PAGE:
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Armor

Unknownearly 17th century

Minneapolis Institute of Art

Minneapolis Institute of Art

This magnificent suit of Japanese armor represents a light, form-fitting type designed to protect the body in man-to-man combat. Specialized craftsmen laced together hundreds of lacquered metal and leather plates with red and indigo silk cords to give the suit its distinctive appearance as well as its flexibility. In keeping with the suit's primary purpose to protect its high-ranking wearer, it includes a face-mask, forearm sleeves, thigh and shin guards, and bear-fur boots. The set may have belonged to Tokugawa Yorinobu (1602-1671), the feudal lord of Kii Province. The suit's integrity, quality, artistry, and association to one of the leading fiefdoms of pre-modern Japan make it a prime example of Japanese armor.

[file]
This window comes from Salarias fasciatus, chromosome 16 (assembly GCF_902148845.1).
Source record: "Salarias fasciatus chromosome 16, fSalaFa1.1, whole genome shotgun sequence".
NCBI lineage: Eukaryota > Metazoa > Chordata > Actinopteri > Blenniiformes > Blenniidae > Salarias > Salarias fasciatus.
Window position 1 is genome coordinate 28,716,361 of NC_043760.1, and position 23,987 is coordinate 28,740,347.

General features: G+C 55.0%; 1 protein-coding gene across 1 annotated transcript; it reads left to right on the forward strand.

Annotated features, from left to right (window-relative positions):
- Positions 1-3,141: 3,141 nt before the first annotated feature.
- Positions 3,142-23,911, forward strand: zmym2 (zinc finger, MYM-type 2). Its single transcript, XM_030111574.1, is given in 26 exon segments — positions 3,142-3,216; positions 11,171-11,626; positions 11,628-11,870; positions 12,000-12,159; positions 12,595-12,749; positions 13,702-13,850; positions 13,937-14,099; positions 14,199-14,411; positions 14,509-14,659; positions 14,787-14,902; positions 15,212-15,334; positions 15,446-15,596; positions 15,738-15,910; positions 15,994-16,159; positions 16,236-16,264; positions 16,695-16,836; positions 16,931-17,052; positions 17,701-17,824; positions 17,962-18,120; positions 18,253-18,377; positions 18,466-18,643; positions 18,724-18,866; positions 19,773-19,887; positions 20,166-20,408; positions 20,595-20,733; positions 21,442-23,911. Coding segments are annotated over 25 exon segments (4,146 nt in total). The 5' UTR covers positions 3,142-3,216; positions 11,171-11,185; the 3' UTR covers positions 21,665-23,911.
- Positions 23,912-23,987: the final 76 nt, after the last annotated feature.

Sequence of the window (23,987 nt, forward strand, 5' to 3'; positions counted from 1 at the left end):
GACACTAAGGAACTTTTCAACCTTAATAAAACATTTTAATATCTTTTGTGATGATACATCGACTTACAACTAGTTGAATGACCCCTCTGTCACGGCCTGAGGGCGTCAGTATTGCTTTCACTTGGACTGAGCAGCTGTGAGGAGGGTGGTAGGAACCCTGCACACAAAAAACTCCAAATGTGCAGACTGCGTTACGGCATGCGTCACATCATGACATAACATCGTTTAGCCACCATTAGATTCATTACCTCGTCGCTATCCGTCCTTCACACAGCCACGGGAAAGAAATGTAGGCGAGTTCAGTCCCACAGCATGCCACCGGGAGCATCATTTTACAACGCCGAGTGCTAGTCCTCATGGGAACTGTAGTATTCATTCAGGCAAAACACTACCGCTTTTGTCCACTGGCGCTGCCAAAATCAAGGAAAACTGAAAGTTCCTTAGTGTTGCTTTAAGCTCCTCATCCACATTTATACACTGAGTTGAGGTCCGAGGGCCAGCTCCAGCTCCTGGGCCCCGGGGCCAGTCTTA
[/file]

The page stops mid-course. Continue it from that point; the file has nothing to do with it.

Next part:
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Details

  • Title: Armor
  • Creator: Unknown
  • Date Created: early 17th century
  • origin: Japan
  • Type: Arms and Armor
  • Rights: The Ethel Morrison Van Derlip Fund, http://www.artsmia.org/index.php?section_id=7
  • External Link: Minneapolis Institute of Arts (Minneapolis, MN, USA)
  • Medium: Iron, leather, lacquer, silk, wood, gold leaf and powder, bear fur

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